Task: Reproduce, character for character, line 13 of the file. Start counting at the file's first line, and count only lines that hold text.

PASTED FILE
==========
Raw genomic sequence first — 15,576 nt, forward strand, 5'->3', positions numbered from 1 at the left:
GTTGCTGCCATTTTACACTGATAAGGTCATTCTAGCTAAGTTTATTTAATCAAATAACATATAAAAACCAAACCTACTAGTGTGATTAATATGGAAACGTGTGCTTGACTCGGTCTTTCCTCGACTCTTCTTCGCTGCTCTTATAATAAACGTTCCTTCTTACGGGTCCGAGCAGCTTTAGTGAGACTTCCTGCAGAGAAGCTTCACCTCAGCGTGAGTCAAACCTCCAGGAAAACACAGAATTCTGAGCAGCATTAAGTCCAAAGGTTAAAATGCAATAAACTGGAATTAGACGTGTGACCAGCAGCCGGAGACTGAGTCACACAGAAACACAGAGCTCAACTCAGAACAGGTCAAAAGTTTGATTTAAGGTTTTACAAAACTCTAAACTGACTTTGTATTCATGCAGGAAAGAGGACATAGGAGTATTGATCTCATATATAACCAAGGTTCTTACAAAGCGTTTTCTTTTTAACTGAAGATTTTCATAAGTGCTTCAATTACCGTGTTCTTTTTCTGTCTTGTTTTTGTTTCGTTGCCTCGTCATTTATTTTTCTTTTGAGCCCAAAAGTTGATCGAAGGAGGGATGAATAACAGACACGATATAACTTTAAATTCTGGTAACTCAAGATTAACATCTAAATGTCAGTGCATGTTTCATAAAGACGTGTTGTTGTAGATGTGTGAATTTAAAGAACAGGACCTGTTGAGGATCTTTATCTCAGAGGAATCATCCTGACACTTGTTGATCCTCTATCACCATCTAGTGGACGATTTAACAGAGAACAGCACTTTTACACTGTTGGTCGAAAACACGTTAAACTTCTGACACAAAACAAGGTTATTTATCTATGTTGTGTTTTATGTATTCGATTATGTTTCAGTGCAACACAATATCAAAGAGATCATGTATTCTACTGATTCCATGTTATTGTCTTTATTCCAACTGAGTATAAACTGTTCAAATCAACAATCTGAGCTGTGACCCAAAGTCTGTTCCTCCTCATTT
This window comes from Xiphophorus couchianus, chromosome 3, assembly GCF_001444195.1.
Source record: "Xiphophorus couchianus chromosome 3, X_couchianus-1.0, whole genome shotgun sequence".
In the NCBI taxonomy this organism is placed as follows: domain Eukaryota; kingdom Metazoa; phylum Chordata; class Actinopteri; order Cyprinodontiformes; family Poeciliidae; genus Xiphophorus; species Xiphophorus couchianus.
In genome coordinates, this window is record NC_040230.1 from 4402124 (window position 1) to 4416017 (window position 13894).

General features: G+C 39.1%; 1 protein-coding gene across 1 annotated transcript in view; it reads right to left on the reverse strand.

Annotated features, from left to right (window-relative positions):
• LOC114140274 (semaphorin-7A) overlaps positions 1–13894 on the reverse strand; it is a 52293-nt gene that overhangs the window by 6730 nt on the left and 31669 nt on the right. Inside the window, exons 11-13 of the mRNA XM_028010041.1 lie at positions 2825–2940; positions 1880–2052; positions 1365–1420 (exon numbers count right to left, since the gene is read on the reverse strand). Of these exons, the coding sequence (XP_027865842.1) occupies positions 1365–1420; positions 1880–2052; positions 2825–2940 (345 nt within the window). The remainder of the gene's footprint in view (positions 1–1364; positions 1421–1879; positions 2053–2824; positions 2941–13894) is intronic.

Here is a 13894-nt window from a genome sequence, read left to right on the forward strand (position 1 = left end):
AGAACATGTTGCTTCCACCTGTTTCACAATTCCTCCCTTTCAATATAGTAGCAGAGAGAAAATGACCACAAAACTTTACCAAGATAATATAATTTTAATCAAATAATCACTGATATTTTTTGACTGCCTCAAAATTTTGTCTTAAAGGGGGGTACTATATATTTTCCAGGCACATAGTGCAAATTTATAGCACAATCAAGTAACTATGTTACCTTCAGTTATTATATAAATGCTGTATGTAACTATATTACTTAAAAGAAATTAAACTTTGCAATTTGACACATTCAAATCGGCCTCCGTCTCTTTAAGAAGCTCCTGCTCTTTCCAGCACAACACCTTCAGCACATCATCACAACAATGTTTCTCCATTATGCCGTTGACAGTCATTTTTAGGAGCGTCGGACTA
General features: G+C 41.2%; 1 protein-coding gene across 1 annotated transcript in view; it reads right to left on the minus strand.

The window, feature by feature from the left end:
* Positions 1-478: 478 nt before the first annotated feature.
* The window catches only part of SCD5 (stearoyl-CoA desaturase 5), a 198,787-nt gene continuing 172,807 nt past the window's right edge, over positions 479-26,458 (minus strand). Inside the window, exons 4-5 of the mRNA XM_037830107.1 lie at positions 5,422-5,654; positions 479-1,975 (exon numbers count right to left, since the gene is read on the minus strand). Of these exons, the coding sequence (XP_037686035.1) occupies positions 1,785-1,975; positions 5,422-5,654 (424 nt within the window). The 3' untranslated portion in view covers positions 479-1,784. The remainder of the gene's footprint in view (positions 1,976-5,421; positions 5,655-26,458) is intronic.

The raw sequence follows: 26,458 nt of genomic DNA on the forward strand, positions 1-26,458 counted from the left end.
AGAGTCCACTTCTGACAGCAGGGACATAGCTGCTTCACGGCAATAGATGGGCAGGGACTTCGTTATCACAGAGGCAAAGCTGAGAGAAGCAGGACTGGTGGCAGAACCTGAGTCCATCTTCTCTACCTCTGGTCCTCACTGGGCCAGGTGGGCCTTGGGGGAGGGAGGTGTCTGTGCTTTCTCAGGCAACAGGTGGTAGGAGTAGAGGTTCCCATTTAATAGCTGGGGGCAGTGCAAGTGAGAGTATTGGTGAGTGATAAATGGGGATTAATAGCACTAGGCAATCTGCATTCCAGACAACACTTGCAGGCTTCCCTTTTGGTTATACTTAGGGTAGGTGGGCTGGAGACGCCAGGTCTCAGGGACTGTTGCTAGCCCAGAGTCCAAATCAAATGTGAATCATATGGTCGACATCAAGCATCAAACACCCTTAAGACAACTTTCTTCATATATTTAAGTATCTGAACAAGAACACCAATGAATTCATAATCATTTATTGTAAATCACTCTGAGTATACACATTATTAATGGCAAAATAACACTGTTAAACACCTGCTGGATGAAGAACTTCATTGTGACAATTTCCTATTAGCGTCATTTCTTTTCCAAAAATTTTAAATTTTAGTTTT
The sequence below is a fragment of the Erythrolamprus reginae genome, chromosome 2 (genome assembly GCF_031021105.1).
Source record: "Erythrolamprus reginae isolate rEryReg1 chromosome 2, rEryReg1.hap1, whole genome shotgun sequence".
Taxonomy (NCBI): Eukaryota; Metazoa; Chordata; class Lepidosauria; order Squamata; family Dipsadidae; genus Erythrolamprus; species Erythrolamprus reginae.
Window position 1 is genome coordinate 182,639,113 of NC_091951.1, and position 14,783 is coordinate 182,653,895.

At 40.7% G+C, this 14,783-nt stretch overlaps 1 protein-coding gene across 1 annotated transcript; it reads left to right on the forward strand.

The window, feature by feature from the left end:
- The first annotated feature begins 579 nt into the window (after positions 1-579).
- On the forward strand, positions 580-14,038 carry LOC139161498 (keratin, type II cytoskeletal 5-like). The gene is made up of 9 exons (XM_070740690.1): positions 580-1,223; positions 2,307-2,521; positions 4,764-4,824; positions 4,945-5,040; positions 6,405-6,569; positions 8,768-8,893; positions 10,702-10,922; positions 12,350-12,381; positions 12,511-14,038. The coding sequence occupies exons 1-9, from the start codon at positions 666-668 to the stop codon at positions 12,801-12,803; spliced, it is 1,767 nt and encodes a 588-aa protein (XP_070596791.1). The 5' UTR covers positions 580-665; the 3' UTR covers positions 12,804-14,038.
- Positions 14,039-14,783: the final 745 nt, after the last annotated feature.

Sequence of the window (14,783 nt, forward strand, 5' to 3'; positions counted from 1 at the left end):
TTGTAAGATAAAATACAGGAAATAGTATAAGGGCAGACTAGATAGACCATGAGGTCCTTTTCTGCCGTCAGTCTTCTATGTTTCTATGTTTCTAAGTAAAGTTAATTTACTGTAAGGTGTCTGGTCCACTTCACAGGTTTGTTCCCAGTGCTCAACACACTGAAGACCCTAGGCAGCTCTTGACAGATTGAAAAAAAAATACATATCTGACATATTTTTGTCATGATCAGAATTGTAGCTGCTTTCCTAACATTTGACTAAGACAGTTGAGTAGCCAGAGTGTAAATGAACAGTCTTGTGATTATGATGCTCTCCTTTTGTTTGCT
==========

The window, feature by feature from the left end: